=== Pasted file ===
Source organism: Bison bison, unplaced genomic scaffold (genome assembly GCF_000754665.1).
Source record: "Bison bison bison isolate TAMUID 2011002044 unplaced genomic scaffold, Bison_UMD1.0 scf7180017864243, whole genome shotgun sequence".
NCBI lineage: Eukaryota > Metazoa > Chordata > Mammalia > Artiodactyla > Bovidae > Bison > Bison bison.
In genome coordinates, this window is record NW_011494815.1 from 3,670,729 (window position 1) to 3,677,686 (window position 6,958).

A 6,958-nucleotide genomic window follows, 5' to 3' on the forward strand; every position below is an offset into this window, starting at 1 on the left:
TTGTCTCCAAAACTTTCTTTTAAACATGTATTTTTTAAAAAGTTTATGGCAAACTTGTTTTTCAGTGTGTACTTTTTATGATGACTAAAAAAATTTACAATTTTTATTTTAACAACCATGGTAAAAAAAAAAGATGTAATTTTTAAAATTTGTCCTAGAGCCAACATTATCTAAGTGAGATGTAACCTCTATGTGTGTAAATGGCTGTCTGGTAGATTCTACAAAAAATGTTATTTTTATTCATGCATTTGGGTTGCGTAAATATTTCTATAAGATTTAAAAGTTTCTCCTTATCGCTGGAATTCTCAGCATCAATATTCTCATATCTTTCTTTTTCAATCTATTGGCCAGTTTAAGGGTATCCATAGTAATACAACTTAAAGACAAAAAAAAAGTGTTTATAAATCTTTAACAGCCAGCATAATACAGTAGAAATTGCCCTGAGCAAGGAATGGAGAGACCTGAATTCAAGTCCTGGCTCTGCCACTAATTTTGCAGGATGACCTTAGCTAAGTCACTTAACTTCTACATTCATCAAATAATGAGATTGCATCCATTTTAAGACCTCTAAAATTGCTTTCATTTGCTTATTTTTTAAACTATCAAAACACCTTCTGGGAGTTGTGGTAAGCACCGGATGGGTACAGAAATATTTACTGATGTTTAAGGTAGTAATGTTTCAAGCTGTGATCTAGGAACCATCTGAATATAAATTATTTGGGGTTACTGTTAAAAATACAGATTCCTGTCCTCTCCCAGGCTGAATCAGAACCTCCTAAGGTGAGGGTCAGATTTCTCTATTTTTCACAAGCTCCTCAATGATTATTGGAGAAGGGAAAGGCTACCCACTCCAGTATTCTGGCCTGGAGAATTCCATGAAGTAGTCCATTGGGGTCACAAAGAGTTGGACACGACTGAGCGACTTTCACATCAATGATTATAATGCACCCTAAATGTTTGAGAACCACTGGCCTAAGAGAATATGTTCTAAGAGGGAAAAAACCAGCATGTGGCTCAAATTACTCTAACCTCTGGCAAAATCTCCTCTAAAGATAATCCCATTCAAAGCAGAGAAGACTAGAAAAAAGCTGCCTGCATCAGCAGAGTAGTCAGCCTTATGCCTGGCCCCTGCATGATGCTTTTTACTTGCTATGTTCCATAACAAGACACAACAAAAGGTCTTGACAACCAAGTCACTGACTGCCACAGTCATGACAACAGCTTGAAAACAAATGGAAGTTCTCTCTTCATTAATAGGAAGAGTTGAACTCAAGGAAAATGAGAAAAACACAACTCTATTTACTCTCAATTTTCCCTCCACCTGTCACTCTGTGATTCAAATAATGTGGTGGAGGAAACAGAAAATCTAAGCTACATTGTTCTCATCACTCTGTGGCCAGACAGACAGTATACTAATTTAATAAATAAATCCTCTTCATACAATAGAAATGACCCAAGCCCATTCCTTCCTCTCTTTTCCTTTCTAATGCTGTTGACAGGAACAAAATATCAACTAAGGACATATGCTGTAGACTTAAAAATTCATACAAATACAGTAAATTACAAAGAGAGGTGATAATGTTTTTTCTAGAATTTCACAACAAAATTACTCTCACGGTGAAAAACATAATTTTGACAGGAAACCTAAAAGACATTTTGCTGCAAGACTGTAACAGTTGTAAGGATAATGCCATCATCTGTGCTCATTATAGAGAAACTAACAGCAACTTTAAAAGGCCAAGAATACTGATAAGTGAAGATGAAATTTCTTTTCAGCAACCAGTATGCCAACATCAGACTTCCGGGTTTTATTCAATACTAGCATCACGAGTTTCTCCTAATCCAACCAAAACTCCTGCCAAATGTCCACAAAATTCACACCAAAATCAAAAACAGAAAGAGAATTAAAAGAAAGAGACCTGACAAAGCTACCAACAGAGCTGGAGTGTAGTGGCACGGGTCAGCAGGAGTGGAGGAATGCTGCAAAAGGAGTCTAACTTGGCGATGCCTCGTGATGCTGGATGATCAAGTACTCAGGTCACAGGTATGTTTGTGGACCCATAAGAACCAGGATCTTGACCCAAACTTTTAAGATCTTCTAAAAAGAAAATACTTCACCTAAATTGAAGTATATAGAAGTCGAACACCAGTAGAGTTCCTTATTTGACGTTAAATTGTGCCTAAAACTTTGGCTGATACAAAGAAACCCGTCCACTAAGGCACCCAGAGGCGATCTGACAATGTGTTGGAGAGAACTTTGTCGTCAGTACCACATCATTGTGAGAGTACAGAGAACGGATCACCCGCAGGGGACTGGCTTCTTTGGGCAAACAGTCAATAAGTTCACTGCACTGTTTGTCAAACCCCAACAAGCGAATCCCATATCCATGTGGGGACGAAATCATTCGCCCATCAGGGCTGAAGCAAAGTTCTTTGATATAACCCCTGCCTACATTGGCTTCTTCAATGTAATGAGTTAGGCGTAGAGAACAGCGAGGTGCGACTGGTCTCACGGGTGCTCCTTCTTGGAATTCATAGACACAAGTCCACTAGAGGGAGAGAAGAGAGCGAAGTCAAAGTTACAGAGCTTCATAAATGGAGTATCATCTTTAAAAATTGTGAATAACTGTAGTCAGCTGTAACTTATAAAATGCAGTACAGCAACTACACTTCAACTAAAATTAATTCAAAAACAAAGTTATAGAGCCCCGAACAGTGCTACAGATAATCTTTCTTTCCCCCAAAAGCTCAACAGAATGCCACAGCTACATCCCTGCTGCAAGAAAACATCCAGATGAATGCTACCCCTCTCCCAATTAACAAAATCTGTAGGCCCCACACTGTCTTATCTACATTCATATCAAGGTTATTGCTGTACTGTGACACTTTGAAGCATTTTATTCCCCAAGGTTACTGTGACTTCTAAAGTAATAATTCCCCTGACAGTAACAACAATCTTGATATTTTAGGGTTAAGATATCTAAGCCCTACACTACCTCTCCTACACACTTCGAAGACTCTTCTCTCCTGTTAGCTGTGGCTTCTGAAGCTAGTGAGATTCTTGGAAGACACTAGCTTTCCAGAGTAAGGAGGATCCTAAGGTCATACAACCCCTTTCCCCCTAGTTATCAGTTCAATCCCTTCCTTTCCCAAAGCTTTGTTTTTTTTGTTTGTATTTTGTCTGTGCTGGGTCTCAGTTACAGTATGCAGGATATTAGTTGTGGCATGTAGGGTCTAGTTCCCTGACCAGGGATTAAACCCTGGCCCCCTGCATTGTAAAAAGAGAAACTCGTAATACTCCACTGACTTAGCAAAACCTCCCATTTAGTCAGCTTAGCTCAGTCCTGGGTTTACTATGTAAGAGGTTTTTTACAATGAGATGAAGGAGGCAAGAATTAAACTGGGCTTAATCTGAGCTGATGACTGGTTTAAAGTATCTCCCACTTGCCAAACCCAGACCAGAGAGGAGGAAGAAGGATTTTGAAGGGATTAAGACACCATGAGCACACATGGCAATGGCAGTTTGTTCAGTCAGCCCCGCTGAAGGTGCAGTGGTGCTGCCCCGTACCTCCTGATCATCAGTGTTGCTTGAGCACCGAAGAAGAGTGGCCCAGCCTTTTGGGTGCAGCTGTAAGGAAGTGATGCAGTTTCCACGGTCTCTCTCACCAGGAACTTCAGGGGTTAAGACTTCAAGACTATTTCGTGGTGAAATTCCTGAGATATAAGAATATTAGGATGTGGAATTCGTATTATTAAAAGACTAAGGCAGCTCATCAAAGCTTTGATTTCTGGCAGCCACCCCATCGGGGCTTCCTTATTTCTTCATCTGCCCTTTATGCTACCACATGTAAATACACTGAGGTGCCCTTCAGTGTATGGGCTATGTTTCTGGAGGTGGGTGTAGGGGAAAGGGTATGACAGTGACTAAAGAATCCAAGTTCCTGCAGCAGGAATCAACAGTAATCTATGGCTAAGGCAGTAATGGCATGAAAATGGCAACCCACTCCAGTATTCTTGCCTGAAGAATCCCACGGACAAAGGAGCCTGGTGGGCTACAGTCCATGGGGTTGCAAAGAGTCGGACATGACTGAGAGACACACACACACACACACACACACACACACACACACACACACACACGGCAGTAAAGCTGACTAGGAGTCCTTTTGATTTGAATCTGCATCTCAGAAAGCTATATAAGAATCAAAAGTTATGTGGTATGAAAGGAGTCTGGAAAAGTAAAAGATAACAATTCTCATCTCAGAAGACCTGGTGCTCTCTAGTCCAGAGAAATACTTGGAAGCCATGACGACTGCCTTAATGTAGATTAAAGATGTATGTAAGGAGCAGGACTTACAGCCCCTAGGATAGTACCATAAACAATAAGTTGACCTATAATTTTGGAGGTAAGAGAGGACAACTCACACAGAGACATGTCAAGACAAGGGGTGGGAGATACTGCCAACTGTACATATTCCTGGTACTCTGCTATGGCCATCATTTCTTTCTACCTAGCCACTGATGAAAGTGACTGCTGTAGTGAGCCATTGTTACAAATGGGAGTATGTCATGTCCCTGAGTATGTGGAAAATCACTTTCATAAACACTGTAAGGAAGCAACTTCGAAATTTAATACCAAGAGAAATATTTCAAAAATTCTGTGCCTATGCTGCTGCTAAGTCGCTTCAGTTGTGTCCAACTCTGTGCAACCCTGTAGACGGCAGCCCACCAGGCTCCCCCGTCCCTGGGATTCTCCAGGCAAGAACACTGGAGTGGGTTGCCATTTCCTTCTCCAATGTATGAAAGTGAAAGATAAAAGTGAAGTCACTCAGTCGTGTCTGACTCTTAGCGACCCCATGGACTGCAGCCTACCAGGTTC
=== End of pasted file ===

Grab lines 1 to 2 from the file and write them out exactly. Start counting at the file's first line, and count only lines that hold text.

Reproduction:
Source organism: Bison bison, unplaced genomic scaffold (genome assembly GCF_000754665.1).
Source record: "Bison bison bison isolate TAMUID 2011002044 unplaced genomic scaffold, Bison_UMD1.0 scf7180017864243, whole genome shotgun sequence".